At this point, utilities are investing mostly in relatively small PV projects ranging from 1 to 30 MW in size, while independent developers and utility affiliates are investing in larger utility-scale PV and CSP projects that will add potentially thousands of megawatts of capacity over the next 10 to 20 years.
“To meet its RPS targets sooner, a utility can install PV assets near existing substations, usually in the 10, 20 or 30 MW size. In that size range, you can finance and deploy the equipment faster,” Maslin says. “The federal government’s 30 percent tax credit wasn’t previously an option to IOUs and now it’s been extended to the end of 2016. So if the utility has the tax appetite, it might want to choose the advantages of owning, versus buying the power through a PPA.”
For a regulated utility, the decision to build or buy can be a balancing act because many are already in the midst of other capital intensive projects, like transmission and distribution upgrades, says Andy Redinger, managing director of the energy utility group at KeyBanc Capital Markets.
“The U.S. utility industry hasn’t had a construction cycle like this one since the 1970s. At the same time, the renewable path adds even more spending,” Redinger says. “You’ve got a slowing economy, state and local governments that are in difficulty, and taxes are going up. We’re talking about a lot of money, and utilities have to weigh the regulatory risk. Do they build a solar plant themselves or buy the power from someone else to meet their requirements? There are a lot of moving parts to this issue,” he says.
If a regulated utility can fold the asset into its rate base, Redinger adds, owning the facility is the most efficient option.
“If I’m a utility and I’m able to rate-base a gas plant or a solar plant, I’d probably choose the solar plant. A natural gas plant is clearly cheaper, but if the regulators agree and I have no solar assets, I’d say put it in the stack and use it to help make up the RPS,” he says.
In Arizona, electric utilities like Arizona Public Service (APS) must procure 15 percent of their energy from renewable resources by 2025. Though it has PPAs in place to buy some 700 MW of renewable power, including 370 MW of solar capacity, APS has begun developing its own solar projects too.
In 2010 it announced four utility-scale PV projects, including the 18-MW Gila Bend, 15-MW Luke, 17-MW Hyder and 20-MW Chino Valley projects. They’re all part of a program called “AZ Sun,” under which APS will invest about $500 million to develop 100 MW of utility-owned photovoltaic assets. With other projects still to come, the entire 100-MW portfolio is scheduled to be online by 2014.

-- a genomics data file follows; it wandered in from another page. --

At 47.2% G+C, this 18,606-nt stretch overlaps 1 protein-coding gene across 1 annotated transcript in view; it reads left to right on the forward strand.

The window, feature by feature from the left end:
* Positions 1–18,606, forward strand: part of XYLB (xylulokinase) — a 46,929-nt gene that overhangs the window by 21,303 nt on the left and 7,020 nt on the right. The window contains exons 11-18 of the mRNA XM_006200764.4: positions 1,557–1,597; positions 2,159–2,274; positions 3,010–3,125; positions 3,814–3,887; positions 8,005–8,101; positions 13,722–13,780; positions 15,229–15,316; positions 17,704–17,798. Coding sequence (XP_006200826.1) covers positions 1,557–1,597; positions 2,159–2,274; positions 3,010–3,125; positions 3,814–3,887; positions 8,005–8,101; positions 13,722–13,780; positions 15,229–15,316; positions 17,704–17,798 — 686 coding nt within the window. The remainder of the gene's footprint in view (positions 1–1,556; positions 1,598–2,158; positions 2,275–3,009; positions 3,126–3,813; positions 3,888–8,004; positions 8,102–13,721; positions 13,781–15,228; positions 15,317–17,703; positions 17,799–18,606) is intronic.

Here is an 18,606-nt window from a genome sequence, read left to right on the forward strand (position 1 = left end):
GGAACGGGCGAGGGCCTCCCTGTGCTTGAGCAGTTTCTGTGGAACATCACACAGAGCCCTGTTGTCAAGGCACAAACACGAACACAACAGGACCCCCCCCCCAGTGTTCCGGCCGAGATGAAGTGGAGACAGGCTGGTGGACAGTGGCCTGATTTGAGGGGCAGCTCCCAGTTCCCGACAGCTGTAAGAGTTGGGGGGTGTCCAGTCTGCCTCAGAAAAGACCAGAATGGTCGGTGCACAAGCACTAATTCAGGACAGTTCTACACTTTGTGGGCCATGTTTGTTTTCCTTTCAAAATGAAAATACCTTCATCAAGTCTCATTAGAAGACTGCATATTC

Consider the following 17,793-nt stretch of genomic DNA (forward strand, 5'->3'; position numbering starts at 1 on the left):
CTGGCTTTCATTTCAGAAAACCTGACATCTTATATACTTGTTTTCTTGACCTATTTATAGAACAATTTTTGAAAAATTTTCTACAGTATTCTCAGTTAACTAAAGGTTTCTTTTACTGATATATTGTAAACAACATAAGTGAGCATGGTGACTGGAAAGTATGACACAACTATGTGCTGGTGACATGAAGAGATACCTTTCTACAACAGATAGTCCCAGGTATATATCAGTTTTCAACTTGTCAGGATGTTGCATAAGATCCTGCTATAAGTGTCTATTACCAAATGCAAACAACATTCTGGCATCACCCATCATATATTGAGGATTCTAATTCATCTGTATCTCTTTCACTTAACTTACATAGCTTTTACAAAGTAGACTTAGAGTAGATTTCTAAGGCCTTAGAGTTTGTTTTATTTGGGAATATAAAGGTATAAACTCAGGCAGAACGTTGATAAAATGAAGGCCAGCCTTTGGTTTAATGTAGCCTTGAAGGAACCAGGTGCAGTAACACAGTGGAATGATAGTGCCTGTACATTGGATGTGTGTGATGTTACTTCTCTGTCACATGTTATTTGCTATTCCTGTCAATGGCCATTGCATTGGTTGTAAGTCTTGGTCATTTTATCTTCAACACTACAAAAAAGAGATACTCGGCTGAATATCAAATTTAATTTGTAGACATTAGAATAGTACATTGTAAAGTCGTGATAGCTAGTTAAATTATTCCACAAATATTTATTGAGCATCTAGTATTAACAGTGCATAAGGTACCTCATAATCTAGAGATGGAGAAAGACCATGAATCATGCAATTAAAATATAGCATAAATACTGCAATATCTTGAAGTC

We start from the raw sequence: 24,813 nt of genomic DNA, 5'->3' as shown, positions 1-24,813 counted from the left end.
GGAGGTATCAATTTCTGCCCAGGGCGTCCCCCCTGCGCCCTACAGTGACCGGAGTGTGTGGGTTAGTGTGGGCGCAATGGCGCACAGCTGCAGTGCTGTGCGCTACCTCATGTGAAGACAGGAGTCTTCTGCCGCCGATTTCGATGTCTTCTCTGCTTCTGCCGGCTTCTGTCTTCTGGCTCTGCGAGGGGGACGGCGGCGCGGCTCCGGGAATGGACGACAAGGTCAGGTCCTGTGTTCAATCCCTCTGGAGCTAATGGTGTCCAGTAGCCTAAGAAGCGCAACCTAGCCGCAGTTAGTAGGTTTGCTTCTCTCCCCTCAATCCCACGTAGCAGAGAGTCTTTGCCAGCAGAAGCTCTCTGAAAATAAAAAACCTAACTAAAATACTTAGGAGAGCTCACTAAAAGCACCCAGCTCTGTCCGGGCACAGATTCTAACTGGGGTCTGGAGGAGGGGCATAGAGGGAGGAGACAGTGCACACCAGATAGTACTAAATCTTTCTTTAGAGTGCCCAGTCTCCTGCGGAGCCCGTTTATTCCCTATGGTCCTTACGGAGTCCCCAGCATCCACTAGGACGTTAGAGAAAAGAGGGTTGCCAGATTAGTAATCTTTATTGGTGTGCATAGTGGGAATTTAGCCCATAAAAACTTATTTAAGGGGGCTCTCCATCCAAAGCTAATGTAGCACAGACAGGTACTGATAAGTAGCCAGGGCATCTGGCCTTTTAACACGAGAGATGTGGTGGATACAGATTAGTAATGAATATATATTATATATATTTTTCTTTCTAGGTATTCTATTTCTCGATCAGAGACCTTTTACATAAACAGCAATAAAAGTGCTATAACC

“Compliance isn’t the only reason we’re investing in solar,” says Eran Mahrer, director of APS Renewables. “Arizona is a growth state and ours is a growth territory. A few years back the question for us became ‘How do we add renewable energy to meet our resource planning needs and fulfill our compliance objectives?’”
From a strategic standpoint, Mahrer says owning solar assets will help APS diversify its energy portfolio and lessen its long term risk.
“Only 100 MW of our 800 MW of utility-scale renewable capacity will be coming from APS-owned projects, so our objective now is to try to balance that out. Probably not 50/50, but we had to acknowledge that owning a little over 10 percent wasn’t completely managing that risk,” he says.
With the economic downturn, solar projects proposed by private developers that appeared promising several years ago have been terminated due to financing difficulties. APS reasoned that the changes in the tax law that now allow utilities to claim a 30 percent investment tax credit on renewable projects make utility ownership a better option. Further, the company also knew that with its balance sheet, it could greatly improve the chances that solar projects would be financed and developed.
“As a regulated utility we have the tax appetite, and we knew we could finance that type of solar asset efficiently,” Mahrer says. And owning a greater percentage of its renewable generation portfolio would also mitigate any potential risks associated with PPAs.
“For some utilities, the RPS mandate is still a key driver, but it’s no longer the only driver. The more progressive utilities are beginning to think about developing a portfolio of the future,” says Julia Hamm, president and CEO of the Solar Electric Power Association (SEPA). “While the price of a solar installation might be higher today, some utilities want to get their foot in the door and assess the business and technology issues now, rather than later.”
PV vs. Solar Thermal
Unregulated subsidiaries, like NRG Solar and San Diego-based Sempra Generation, on the other hand, are building larger-scale PV and CSP merchant projects specifically to serve regulated utilities looking to satisfy their RPS mandate. But like their regulated affiliates and peers, independent developers too are leveraging governmental supports, including DOE loan guarantees.
Sempra Generation, for example, is developing 1,000 MW of PV capacity in Arizona, Nevada and California. Its flagship project, the 48-MW Copper Mountain Solar facility in Boulder City, Nev., went commercial last December and is the largest operating PV plant in the country. The power from that plant, along with the company’s adjacent 10-MW PV El Dorado Solar plant, has been sold to Pacific Gas & Electric (PG&E) under separate 20-year contracts.